Design Help Center
Practical technical advice from design professionals.
Spot Color Logos
Logos designed using PANTONE spot colors
The concept of spot color logos is actually quite simple. Using premixed ink swatches (such as the PANTONE Matching System), a designer is able to select the exact color tones desired in any digital artwork. This is very similar to using color swatches of paint at the local hardware store in order to select the color of your wall at home. And just like the paint swatches at the hardware store, spot colors have a unique numeric code – a PMS number, followed by a letter – C (for use on coated or ‘shiny’ stock) and U (for use on uncoated or matte finish stock.) Using these color swatches and numbers, your printer will take the file, and output a metal plate for each color (usually, branded assets printed in spot color feature two color logos though there are limited exceptions.)
These plates are applied to the press, inked up with the appropriate color, and then the paper is run though it, with one impression for each color. What comes out at the other side is your completed image. Spot color reproduction can be more economical than that featuring a four color process logo (though this is not absolute due to budget shops “gang printing” everything as full color) and as the ink colors are based on exact matching formulas, color accuracy and control are optimal. Using PANTONE numbers in your logo – even one color logos – has the added advantage of being ‘industry standard’ and anyone working on future projects will be able to match the colors exactly, even without having access to the original artwork. Spot colors are also more flexible than you’d think. When working with your logo, your designer can still add the ‘appearance’ of full color by adding screens and tones of a particular spot. If handled correctly, this shouldn’t be a concern – it will not increase the reproduction costs as this method uses screens of the ink color you’re already using.
Pros of spot color logos.
Cheaper to use: Using spot colors in your logo is generally cheaper in the long run. Spot color printing usually costs less – for the simple reason that the paper requires 1/2 the number of impressions as four color process, and can be printed on a smaller sized press. Again, this is not as absolute as it once was and generally only applies to smaller print shops.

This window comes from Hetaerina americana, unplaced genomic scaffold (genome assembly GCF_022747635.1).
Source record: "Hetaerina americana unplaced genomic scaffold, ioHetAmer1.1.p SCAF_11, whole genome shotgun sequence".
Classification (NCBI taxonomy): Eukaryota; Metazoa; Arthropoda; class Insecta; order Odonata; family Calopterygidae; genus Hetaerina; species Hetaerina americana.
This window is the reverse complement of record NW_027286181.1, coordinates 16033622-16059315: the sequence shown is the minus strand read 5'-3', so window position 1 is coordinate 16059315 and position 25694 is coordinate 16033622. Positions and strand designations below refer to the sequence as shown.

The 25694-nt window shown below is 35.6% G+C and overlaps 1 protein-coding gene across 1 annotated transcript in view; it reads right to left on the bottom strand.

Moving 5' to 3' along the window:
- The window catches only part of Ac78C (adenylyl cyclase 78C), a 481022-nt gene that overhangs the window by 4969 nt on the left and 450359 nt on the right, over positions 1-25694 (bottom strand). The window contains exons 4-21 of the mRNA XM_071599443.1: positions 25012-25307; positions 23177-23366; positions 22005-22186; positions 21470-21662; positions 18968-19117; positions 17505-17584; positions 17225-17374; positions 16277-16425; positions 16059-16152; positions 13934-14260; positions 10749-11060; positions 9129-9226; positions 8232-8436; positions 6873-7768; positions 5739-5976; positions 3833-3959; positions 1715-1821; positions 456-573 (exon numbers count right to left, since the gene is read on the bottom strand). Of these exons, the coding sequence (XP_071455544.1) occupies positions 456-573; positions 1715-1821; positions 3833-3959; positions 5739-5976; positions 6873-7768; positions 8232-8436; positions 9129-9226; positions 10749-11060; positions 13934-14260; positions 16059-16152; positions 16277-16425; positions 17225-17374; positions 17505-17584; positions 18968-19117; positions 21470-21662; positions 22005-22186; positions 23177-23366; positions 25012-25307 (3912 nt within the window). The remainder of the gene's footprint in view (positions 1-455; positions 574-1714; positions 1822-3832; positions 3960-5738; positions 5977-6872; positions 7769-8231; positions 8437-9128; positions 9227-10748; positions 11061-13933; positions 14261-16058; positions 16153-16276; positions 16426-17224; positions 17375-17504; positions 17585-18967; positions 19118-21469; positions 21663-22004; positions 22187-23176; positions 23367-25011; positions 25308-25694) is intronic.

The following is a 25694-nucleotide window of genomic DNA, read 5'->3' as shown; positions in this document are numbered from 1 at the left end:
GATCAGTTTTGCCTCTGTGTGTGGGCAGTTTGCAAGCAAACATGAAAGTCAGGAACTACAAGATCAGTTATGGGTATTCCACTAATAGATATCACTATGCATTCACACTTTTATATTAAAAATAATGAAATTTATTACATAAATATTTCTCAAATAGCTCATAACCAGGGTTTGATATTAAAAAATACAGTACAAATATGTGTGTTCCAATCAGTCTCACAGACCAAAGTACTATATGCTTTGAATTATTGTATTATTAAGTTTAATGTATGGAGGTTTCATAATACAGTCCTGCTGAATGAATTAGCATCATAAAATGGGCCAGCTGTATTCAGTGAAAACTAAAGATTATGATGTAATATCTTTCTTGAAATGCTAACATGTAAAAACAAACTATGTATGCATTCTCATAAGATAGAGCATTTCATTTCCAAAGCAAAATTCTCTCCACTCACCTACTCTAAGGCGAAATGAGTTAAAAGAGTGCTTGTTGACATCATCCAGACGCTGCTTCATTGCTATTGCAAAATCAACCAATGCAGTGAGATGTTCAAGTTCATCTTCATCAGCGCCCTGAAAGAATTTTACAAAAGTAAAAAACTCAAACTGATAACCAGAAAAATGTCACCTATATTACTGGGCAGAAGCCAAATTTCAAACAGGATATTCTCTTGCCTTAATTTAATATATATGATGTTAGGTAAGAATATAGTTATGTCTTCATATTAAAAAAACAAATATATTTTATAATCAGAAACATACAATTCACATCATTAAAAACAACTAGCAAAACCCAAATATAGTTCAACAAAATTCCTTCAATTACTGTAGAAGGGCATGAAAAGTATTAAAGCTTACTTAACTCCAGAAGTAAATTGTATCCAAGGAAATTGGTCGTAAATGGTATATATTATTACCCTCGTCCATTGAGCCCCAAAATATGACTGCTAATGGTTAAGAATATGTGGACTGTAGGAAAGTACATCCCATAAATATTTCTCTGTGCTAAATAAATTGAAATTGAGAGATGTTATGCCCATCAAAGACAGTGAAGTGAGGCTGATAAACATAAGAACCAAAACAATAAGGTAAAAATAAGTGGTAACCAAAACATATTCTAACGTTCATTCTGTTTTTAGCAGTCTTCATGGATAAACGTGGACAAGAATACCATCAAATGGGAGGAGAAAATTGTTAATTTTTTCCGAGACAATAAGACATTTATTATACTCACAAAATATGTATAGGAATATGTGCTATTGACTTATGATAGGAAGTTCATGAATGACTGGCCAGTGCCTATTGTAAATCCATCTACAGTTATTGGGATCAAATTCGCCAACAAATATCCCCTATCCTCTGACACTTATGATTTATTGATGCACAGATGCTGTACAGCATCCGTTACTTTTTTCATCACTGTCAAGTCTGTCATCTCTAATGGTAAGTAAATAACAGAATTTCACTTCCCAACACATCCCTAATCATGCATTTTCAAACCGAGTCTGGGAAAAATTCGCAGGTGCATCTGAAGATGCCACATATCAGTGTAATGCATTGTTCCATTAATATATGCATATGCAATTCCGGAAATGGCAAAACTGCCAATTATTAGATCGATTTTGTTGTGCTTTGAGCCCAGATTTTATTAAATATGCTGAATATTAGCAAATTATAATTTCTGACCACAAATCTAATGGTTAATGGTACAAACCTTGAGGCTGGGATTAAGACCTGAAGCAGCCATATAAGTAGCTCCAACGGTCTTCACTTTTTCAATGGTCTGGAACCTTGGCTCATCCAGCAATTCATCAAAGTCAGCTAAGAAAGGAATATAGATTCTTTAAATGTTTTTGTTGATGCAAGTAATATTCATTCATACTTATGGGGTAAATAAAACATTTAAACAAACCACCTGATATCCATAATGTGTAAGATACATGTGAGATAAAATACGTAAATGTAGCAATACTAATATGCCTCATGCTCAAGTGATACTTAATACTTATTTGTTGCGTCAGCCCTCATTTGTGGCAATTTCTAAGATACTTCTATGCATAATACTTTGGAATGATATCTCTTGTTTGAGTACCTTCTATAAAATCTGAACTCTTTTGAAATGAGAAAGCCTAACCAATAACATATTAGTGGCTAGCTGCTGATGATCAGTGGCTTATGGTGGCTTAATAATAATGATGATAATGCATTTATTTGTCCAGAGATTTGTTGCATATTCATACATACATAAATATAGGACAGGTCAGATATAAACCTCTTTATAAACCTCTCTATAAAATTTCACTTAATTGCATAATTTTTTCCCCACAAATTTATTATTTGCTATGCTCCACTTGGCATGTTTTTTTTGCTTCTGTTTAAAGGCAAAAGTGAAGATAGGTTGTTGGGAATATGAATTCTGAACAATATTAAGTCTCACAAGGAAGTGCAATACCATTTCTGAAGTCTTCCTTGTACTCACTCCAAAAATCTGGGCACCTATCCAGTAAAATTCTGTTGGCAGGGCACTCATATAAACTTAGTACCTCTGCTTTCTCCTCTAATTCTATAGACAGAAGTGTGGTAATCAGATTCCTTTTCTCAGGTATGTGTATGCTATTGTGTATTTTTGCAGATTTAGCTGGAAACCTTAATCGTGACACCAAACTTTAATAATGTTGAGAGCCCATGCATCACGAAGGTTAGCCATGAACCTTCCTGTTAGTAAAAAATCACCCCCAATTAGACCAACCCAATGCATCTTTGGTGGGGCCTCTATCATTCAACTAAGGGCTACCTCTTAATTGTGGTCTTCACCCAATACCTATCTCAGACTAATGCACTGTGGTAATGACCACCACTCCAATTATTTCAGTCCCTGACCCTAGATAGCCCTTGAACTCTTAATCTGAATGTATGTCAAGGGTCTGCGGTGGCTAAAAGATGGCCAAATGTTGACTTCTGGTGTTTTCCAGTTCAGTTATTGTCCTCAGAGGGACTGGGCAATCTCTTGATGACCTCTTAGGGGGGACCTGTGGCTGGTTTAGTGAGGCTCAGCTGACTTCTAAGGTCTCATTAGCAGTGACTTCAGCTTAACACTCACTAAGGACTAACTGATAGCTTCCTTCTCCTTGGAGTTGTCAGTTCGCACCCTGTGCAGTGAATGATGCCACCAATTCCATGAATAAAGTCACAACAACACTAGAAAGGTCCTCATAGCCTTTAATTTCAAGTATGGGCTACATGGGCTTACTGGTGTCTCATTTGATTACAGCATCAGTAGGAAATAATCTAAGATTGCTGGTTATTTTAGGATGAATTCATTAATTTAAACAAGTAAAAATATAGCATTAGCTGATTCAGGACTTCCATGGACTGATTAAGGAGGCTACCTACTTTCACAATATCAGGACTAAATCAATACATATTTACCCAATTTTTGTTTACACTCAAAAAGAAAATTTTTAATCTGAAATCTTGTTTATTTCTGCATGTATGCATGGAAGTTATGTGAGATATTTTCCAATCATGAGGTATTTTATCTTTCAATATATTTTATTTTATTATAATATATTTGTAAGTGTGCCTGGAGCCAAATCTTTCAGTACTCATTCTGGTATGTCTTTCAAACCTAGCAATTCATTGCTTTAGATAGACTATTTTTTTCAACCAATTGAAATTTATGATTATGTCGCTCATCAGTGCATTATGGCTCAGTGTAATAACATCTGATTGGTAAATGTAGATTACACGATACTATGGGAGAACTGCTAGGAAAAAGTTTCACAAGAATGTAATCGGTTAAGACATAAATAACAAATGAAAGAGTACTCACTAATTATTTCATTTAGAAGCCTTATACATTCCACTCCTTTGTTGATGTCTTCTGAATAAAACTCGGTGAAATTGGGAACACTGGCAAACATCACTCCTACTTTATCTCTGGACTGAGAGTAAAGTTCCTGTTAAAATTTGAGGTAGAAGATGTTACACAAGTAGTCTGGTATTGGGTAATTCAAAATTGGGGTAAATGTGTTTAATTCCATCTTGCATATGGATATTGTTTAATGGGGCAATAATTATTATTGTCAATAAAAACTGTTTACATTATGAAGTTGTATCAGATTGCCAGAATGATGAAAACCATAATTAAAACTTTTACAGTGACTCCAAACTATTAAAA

Color accuracy: We’ve already discussed how color accuracy is a nice feature of spot colors. It’s probably worthwhile to note that there are some exceptions, namely the fact that some colors will vary significantly between the coated and uncoated versions. If color matching is critical, you may have to set up two press runs, using two sets of inks – coated and uncoated – that have been adjusted to match. This is particularly significant in the printing of your stationery design, where many people opt for glossy (coated) business cards while their letterhead remains matte (uncoated.) This is not the case will all colors, and some colors shift more than others (yellows and oranges which require the reflectivity of the paper to create their hues are particularly sensitive.) There’s a couple of workarounds for this issue – convert everything to four color process, or use matte business cards as well. Unfortunately, not all spot colors translate 100% accurately into four color process colors so we need to be very careful when changing colors from one space to another.
Cons of spot color logos.
Requires a vector based version of your logo: While not exactly a ‘con’ (vector versions of your logo are far better for reproduction) and this shouldn’t be an issue as long as you have all the correct formats of your logo accessible. The version you’re looking for is a vector based .eps (Encapsulated Postscript) or .ai (Adobe Illustrator). This does become a very big ‘con’ if you don’t have a vector version of your logo available and want to print something as spot color. In that case, you’ll have to have a vector based version created.